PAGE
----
Bomb severely injures Arkansas medical board chair

Local police, FBI and ATF agents are investigating an attack on the family physician, who was badly burned in the blast.

By Brian Hedger — Posted Feb. 19, 2009

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Law enforcement agencies are investigating an apparent car bomb that injured the chair of the Arkansas State Medical Board.

Trent P. Pierce, MD, lost an eye and sustained burns over about 18% of his body when the explosive device went off in his driveway Feb. 4 in front of his Lexus Hybrid SUV in West Memphis, Ark. He has undergone multiple surgeries at the Regional Medical Center at Memphis in Tennessee to remove shrapnel and perform skin grafts.

Dr. Pierce's longtime friend and neighbor, radiologist Scott Ferguson, MD, said doctors think Dr. Pierce will regain vision in his right eye and make a full recovery.

Dr. Ferguson said doctors told him most of the burns on Dr. Pierce's face and portions of his arms and left leg were flash burns. "Though the burns looked very bad, they were not deep burns. After they cleaned him up, they saw that he has good, healthy tissue left and he should heal very well."

Dr. Pierce, 54, was on his way to medical board meetings in Little Rock, Ark., when the blast occurred. The family physician was appointed to the board in January 1997 by then Gov. Mike Huckabee.

Dr. Ferguson said he talked to a witness who saw a tire leaning against the front bumper of the SUV before the explosion. A spokesperson for the Bureau of Alcohol, Tobacco, Firearms and Explosives did not return phone calls. West Memphis Police Chief Robert Paudert would not confirm or deny that a tire was placed in front of Dr. Pierce's vehicle.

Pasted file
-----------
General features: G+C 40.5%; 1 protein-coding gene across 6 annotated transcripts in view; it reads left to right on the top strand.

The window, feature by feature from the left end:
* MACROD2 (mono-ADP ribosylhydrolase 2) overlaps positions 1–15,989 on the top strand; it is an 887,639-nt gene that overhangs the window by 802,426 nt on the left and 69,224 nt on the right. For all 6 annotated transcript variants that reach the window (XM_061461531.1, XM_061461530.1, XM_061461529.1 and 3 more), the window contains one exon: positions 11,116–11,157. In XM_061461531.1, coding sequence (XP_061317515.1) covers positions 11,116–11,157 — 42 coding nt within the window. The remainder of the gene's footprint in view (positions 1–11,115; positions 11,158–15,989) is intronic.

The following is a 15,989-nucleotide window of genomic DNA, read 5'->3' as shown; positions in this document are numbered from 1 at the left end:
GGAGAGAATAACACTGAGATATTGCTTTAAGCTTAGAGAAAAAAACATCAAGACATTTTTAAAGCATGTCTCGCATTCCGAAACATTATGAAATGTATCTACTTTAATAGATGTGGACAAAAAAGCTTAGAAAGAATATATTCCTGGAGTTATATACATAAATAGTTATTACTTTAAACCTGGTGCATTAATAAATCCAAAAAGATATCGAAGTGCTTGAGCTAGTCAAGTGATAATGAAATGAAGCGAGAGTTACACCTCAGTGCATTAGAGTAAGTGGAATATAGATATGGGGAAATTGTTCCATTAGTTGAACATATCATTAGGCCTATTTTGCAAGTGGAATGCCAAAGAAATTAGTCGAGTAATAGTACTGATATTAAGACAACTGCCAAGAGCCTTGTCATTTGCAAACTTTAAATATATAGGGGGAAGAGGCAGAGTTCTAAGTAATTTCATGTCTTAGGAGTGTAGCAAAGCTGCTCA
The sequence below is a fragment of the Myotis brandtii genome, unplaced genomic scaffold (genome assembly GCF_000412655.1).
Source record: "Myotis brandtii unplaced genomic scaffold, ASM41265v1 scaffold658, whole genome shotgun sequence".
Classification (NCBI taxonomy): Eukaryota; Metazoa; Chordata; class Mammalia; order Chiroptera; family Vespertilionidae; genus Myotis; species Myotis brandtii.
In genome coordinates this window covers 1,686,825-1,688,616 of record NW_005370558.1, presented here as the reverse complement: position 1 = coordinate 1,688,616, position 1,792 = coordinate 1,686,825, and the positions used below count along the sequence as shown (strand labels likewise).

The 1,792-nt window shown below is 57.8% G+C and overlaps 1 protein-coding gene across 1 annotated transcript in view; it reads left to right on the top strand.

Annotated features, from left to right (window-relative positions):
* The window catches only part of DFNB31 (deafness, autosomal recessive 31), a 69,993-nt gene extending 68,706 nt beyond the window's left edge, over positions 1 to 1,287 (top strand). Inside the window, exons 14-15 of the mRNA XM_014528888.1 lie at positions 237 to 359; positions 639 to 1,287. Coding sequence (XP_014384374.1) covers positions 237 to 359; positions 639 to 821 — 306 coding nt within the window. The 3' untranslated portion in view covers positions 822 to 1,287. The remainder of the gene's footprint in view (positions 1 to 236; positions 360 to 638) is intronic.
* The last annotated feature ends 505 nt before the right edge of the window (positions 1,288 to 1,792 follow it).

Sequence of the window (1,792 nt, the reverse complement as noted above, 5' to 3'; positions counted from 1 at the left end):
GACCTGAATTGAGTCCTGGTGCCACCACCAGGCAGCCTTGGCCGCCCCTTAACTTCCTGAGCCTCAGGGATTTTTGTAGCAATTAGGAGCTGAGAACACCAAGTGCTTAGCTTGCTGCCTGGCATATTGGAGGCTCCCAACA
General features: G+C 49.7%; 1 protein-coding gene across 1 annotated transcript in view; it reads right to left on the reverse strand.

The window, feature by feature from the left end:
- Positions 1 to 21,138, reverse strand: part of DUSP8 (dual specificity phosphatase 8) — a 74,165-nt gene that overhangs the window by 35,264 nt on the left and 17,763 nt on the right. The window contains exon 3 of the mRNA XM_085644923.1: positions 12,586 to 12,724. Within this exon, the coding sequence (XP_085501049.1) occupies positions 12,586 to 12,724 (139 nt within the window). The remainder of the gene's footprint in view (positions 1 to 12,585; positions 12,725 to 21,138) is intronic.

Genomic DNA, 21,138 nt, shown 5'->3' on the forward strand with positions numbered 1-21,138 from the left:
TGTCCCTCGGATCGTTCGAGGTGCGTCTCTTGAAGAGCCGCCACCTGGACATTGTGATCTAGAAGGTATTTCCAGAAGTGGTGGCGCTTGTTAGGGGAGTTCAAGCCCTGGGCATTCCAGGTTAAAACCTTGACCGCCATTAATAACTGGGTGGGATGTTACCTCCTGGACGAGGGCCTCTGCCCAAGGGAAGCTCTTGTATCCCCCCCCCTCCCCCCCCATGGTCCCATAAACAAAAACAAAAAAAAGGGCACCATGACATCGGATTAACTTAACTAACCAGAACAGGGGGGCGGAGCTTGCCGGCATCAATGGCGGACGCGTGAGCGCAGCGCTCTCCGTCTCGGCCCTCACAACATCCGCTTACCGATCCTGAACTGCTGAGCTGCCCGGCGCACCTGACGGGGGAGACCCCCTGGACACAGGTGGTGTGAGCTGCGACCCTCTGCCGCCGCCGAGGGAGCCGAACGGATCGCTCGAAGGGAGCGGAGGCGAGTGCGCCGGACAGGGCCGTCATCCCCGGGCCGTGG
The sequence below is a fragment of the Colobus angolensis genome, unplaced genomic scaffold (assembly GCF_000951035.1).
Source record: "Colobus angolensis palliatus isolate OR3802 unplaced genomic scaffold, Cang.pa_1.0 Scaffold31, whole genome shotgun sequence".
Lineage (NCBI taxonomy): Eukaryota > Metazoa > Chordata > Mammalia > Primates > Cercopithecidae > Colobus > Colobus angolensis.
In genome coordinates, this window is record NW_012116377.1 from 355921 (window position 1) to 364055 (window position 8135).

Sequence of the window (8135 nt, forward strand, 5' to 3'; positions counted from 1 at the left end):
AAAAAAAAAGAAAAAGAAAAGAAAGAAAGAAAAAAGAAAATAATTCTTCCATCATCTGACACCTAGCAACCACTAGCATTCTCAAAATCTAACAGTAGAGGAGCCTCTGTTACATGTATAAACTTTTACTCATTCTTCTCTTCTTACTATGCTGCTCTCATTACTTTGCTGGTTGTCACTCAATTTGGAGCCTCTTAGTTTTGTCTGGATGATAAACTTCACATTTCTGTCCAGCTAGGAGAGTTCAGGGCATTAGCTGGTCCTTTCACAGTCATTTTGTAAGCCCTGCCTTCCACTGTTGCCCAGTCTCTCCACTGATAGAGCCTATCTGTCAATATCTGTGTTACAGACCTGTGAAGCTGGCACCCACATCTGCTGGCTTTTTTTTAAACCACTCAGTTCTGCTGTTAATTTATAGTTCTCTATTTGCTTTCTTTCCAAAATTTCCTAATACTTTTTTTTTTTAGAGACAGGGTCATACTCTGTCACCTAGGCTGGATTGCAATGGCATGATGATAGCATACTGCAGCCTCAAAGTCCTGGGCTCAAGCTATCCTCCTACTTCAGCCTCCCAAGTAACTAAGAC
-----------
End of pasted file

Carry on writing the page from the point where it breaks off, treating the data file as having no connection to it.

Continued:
"All we're saying, officially, is that it was an explosive device," Paudert said. "I've been quoted as saying we're at a dead end, but it's really not. We have about 200 leads. It can't be a dead end until we've exhausted all the leads we've had, and we've still got weeks and weeks of work left to do."

Digging for clues

Nearly 50 agents from the ATF and FBI are investigating, with assistance from local police. Police are guarding Dr. Pierce and his family 24 hours a day. Paudert said security has been bolstered for physicians in West Memphis, and Dr. Ferguson said a bomb-sniffing dog checked his vehicle as a precaution.

Investigators went to the medical board meetings that Dr. Pierce was supposed to attend and interviewed his colleagues. They also examined past cases in which he cast a deciding vote. As chair, Dr. Pierce votes only on split decisions.

According to news reports, agents are looking at Dr. Pierce's dismissal as a co-defendant from a state Supreme Court appeal in a wrongful death lawsuit. According to, the case was brought against Dr. Pierce, a nursing home operator and others by the estate of Norma Louise Ramsay, who died at age 92 in July 2004. Dr. Pierce was the medical director of the West Memphis nursing home until June 2004.

Paudert, though, cautioned against making any premature links to the bombing.

"The problem is we don't have answers yet," he said. "We don't know anything that can lead us to say that he was in fact a target, or this was some psychotic out here planting bombs. We just don't know."

The medical community nationwide has rallied around Dr. Pierce. Doctors from the West Memphis community and surrounding areas have been keeping his practice running, while primary care physicians from 22 states have offered to come to Arkansas and help, Dr. Ferguson said.

Calls and letters have poured into the Federation of State Medical Boards, said Barbara Schneidman, MD, MPH, FSMB interim president and CEO.

"We're so saddened by this tragic event," she said. "From the very minute that we were informed of this happening, we have been following it detail by detail. Our thoughts and prayers are with the Pierce family and the whole Arkansas medical community."

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